LDS Church officials say that “unprecedented numbers of young men and young women” are filling out full-time missionary applications following the October announcement lowering the age of service to 18 for LDS young men who have graduated from high school and 19 for LDS young women.
“I’ve never seen anything affect a generation of young people like what (LDS Church) President (Thomas S.) Monson announced the Saturday morning of general conference,” said Elder David F. Evans of the First Quorum of the Seventy, who serves as executive director of the church’s Missionary Department, in an article posted on the church’s Newsroom website Monday afternoon.
During the first few weeks following President Monson’s announcement, the number of new missionary applications surged by 471 percent, from about 700 new applications per week to about 4,000 each week, with young women comprising more than half of the new applicants. According to Monday’s article, that rate has slowed somewhat, although “the number of post-announcement applications is still double what it has been in the past.”
“The total number of men and women who have applied since October is now about equal,” the church story said. “Prior to the announcement, approximately 15 percent of missionaries were young women.”
The church’s website article noted that to accommodate this sudden influx of new missionaries, both young men and young women, the total number of missionaries in each of the 347 LDS missions around the world will rise to about 250 missionaries, up from the current average of 170 missionaries, or about 47 percent.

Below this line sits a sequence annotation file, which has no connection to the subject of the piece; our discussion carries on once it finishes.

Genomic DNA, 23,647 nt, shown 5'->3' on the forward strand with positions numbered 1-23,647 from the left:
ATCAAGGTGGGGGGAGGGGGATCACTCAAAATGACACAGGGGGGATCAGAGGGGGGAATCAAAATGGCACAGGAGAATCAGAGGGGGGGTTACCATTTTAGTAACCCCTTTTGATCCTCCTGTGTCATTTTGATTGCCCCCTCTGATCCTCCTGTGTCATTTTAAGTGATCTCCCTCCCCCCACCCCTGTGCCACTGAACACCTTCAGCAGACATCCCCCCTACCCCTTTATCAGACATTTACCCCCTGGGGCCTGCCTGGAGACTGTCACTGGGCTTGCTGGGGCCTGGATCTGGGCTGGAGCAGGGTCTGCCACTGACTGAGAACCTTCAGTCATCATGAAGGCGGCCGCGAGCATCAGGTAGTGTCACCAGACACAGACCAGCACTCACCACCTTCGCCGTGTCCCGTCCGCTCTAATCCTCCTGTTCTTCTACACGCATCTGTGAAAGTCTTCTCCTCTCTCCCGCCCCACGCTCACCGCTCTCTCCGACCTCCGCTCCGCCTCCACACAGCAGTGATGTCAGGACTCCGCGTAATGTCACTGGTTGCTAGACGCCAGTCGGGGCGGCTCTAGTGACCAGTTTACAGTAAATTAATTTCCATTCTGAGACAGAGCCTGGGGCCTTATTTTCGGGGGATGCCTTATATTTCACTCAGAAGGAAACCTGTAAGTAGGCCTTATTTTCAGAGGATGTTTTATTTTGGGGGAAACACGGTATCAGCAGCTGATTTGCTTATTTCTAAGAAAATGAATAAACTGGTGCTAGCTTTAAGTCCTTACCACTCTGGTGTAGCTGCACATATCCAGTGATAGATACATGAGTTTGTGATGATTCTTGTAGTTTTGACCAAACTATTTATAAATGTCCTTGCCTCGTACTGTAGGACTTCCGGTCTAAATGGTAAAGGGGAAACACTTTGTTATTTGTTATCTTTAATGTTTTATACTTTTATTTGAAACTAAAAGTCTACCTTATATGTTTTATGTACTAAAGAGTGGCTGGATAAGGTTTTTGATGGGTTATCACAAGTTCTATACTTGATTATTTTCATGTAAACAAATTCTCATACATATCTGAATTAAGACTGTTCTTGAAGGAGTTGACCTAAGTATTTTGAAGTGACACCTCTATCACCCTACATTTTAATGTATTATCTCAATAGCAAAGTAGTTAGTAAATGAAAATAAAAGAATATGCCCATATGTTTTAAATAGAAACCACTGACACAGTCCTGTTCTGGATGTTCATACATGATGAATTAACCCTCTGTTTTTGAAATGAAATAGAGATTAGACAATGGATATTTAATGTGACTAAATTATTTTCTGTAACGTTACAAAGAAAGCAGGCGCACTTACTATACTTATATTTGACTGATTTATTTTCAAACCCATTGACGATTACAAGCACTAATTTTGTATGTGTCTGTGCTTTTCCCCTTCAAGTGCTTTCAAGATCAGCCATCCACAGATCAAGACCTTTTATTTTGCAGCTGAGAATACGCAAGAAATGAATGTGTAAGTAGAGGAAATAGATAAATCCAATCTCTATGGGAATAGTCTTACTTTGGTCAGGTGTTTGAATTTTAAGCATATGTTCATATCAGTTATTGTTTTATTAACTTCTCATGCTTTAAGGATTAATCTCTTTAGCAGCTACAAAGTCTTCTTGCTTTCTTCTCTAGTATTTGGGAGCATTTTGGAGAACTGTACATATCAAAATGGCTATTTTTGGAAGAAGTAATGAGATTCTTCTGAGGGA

“When missions exceed that number,” the article said, “new missions will likely be created as needed.”
The church also used the article to debunk widespread rumors that missions were secretly opening in nations of the world not currently available for missionary work. According to the article, Elder Russell M. Nelson of the church’s Quorum of the Twelve Apostles said, “such rumors are absolutely false.”
“Leaders of this church enter countries new to the church through the front door,” Elder Nelson said. “We do not go in through the back door or via the alley. Our relationships are based on honesty, openness, integrity and complete compliance with local law.”
The article also noted that time spent at the church’s 15 missionary training centers is being reduced by 30 percent — possible because of increased attention to ongoing training of new missionaries after they arrive in the mission field. And more bunk beds are being utilized to increase the capacity at the various MTCs, with plans “in the works” to increase the Provo MTC’s long-term capacity.
“(We want) to make sure that the MTC experience for every missionary will be a great experience,” said Missionary Department managing director Stephen B. Allen. “It won’t be a watered-down experience; it won’t be a cheapened experience. It will be a great spiritual learning experience, a time of revelation for those missionaries as they learn how to be missionaries.”
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